Welcome to this ‘April’ article, the fourth in a series of posts which aim to review, through photographs, twelve months of activity in and around the diverse landscape of Compton Verney. It’s a historic landscape that has seen much change, from the shaping of the areas as new plants establish to the visual delight gained from one of a number of artistic interactions.
There are huge changes in the atmosphere from the busiest of open days to quiet days when just bird song can be heard. Either way, visually the landscape changes minute by minute and it’s wonderful to be there to experience it – and on occasion capture an image or two!
Links to other months will be added at the bottom of the page, but for now, I hope you enjoy ‘April – The landscape at Compton Verney’ :
Tulipa sylvestris, or the woodland tulip, has become naturalised at Compton Verney, giving delight each spring when they reappear below the West Lawn lime trees and through the coppice. A perennial tulip, now there’s a thing! © Compton Verney / Gary Webb 2014
Ornithogalum nutans, or star-of-Bethlehem (very appropriate for the time of year!) is to be found amongst the Lime trees and seeing is believing – they are really special. © Compton Verney / Gary Webb 2014
Growing in numbers now we’ve adjusted the grass management, primroses add a splash of colour in the grass beneath the Cedar trees. © Compton Verney / Gary Webb 2014
Linking up with Warwickshire Wildlife Trust, in April we embarked on a short term survey to track small mammals. We hope over time to learn a great deal more about the wildlife that visits or lives at Compton Verney, and although on this occasion results were unclear, we did have positive results for other species. Using a borrowed night vision camera, we were able to catch some good images of badgers on-site, which is leading to vaccinations in the new year. © Compton Verney / Gary Webb 2014
Lesser celandine (Ranunculus ficaria) is spread throughout the grassy lakeside areas, flowering from March onwards. Celandine sits quietly between grassy blades, preferring damp ground and has been immortalised by the pen of some very well known people – D. H. Lawrence, J. R. R. Tolkien and William Wordsworth to name three. © Compton Verney / Gary Webb 2014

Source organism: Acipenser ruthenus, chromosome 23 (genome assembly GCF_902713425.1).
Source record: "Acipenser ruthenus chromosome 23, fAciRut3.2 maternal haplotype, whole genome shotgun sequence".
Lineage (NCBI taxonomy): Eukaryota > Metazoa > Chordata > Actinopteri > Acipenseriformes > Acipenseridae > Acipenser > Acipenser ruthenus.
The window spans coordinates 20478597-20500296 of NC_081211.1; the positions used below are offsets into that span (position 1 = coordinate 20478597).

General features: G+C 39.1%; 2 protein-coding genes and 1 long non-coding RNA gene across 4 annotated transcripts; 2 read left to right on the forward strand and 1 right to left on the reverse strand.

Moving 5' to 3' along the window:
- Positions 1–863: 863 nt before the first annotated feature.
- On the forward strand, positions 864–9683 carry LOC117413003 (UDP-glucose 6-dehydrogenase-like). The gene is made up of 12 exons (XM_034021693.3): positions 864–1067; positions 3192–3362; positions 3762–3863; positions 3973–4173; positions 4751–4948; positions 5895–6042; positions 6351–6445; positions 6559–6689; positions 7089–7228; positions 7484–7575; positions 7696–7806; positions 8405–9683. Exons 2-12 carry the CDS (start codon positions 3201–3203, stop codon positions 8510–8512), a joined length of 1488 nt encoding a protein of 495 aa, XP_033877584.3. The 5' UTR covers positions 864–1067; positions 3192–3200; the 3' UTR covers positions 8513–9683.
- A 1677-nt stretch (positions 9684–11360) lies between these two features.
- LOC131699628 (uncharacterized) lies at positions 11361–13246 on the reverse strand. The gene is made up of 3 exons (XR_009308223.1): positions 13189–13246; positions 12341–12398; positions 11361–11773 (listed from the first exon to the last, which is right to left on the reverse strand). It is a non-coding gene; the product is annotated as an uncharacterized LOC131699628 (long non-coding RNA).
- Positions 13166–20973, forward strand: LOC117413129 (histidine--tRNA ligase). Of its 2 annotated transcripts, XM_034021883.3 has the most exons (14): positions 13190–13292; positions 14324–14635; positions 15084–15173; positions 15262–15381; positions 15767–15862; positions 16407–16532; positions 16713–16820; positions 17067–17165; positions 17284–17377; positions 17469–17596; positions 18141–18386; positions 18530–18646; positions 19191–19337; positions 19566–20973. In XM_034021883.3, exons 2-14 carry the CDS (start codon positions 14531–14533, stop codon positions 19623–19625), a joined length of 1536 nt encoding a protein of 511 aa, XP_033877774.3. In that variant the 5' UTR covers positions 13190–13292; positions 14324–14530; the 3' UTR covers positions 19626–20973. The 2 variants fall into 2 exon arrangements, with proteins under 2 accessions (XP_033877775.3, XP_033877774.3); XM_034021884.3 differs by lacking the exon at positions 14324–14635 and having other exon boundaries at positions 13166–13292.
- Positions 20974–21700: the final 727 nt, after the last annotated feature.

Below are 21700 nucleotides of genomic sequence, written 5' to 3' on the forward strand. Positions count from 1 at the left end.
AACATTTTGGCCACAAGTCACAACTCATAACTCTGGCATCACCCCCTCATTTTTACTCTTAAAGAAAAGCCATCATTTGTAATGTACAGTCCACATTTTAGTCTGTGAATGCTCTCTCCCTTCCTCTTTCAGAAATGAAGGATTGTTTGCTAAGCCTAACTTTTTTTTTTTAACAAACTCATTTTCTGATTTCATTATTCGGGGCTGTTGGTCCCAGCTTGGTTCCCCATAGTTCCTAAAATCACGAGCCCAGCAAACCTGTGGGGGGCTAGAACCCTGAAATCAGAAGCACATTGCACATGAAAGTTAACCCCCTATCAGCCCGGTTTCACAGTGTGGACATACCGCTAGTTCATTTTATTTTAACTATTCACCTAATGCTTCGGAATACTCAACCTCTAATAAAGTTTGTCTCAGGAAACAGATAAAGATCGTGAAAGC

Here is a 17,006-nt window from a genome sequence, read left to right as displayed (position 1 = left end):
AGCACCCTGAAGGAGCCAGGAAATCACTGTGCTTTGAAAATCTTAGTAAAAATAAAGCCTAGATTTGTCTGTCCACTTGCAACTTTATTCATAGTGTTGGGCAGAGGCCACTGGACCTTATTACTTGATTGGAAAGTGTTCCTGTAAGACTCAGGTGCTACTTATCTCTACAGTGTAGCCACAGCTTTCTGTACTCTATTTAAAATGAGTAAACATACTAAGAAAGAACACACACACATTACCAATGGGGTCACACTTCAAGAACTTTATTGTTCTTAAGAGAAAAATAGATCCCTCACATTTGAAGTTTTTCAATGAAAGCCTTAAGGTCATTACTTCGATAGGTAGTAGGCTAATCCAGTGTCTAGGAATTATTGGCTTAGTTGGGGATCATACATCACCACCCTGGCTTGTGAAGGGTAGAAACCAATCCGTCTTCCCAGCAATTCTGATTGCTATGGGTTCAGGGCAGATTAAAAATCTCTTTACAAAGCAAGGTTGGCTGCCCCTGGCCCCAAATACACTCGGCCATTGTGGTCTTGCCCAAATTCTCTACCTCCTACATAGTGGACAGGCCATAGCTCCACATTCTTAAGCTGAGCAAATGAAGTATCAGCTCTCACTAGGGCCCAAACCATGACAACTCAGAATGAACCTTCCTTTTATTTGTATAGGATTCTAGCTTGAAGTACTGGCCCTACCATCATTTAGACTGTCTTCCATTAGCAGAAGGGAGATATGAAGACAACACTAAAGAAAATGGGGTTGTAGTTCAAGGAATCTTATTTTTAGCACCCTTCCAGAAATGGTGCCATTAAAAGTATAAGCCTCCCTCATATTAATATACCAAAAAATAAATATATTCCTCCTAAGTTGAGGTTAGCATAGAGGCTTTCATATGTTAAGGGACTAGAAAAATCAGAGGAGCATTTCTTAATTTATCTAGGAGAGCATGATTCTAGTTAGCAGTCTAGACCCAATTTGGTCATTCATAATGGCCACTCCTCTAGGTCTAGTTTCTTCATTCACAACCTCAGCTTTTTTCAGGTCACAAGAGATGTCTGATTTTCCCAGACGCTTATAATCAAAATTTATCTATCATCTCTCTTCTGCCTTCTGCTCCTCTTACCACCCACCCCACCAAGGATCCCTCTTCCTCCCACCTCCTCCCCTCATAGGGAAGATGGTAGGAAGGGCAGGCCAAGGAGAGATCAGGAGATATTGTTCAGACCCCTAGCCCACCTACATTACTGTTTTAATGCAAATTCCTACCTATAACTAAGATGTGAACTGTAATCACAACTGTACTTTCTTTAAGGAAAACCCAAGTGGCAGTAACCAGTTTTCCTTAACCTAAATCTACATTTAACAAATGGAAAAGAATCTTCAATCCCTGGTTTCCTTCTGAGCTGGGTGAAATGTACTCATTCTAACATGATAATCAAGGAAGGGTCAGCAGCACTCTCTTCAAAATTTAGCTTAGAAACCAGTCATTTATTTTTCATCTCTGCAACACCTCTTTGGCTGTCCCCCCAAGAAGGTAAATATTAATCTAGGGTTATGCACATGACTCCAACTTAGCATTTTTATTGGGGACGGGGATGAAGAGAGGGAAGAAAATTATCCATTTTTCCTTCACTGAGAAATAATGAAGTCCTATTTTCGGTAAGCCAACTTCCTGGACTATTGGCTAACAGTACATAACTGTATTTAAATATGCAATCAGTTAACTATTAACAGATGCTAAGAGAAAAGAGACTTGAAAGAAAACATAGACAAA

One of the Big Tree Climbing Company climbing sessions which were very well received at Compton Verney. More sessions planned for 2015 so do watch this space! © Compton Verney / Gary Webb 2014
Wild daffodil, or Lent lily is one of a number of bulbous plants that have become naturalised at Compton Verney, here with a very old Mahonia flowering at the base of this majestic London Plane. We’re adding to their numbers each year to boost the offering of flowers beside each path. © Compton Verney / Gary Webb 2014
Graylag geese visit the middle pool at Compton Verney regularly, which is a lovely sight. They do have a tendency to wander the lawns each evening however, leaving calling cards all over the grass which isn’t so welcome!
Winter windflower (Anemone blanda) is to be found in various locations at Compton Verney. They were almost certainly planted by gardeners of old either at their whim or that of the Lord or Lady of the Manor at one time or another. Whoever was the genius we know not, but their inspiration lives on in these beautiful blue drifts. © Compton Verney / Gary Webb 2014
Recently planted Kniphofia blooms for the first time on the chapel bank, where a little long overdue colour was very well received by visitors to the chapel. © Compton Verney / Gary Webb 2014
April 2014 gave the long awaited colour injection that we all needed, and set us up for an amazing season with mild temperatures and frequent (enough) rainfall to keep everything green and pleasant – a great year for gardening. With my favourite month of May just around the corner, all was looking grand!
Regards, Gary Webb, Head of Landscape & Garden at Compton Verney.
January – The Landscape at Compton Verney
February – The Landscape at Compton Verney
March – The Landscape at Compton Verney